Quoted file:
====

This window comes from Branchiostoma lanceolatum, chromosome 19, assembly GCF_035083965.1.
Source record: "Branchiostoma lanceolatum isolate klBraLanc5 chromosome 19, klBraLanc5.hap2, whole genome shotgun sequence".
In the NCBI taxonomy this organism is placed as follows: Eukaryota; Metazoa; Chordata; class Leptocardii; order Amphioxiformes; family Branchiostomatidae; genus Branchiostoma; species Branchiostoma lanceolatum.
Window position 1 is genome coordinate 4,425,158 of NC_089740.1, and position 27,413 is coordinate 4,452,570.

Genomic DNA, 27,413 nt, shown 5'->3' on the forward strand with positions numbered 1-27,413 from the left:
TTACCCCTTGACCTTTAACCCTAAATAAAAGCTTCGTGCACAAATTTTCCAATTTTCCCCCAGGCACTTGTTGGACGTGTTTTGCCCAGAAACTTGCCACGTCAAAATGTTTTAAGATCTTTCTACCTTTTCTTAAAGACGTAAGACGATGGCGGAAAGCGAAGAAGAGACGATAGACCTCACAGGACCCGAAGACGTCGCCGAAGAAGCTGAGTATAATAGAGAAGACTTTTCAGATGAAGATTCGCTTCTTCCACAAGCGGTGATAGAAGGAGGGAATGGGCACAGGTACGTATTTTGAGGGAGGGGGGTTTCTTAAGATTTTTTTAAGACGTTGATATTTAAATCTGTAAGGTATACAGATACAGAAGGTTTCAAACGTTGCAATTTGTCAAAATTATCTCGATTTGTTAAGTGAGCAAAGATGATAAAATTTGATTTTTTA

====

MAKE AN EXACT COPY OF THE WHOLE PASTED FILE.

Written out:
This window comes from Branchiostoma lanceolatum, chromosome 19, assembly GCF_035083965.1.
Source record: "Branchiostoma lanceolatum isolate klBraLanc5 chromosome 19, klBraLanc5.hap2, whole genome shotgun sequence".
In the NCBI taxonomy this organism is placed as follows: Eukaryota; Metazoa; Chordata; class Leptocardii; order Amphioxiformes; family Branchiostomatidae; genus Branchiostoma; species Branchiostoma lanceolatum.
Window position 1 is genome coordinate 4,425,158 of NC_089740.1, and position 27,413 is coordinate 4,452,570.

Genomic DNA, 27,413 nt, shown 5'->3' on the forward strand with positions numbered 1-27,413 from the left:
TTACCCCTTGACCTTTAACCCTAAATAAAAGCTTCGTGCACAAATTTTCCAATTTTCCCCCAGGCACTTGTTGGACGTGTTTTGCCCAGAAACTTGCCACGTCAAAATGTTTTAAGATCTTTCTACCTTTTCTTAAAGACGTAAGACGATGGCGGAAAGCGAAGAAGAGACGATAGACCTCACAGGACCCGAAGACGTCGCCGAAGAAGCTGAGTATAATAGAGAAGACTTTTCAGATGAAGATTCGCTTCTTCCACAAGCGGTGATAGAAGGAGGGAATGGGCACAGGTACGTATTTTGAGGGAGGGGGGTTTCTTAAGATTTTTTTAAGACGTTGATATTTAAATCTGTAAGGTATACAGATACAGAAGGTTTCAAACGTTGCAATTTGTCAAAATTATCTCGATTTGTTAAGTGAGCAAAGATGATAAAATTTGATTTTTTA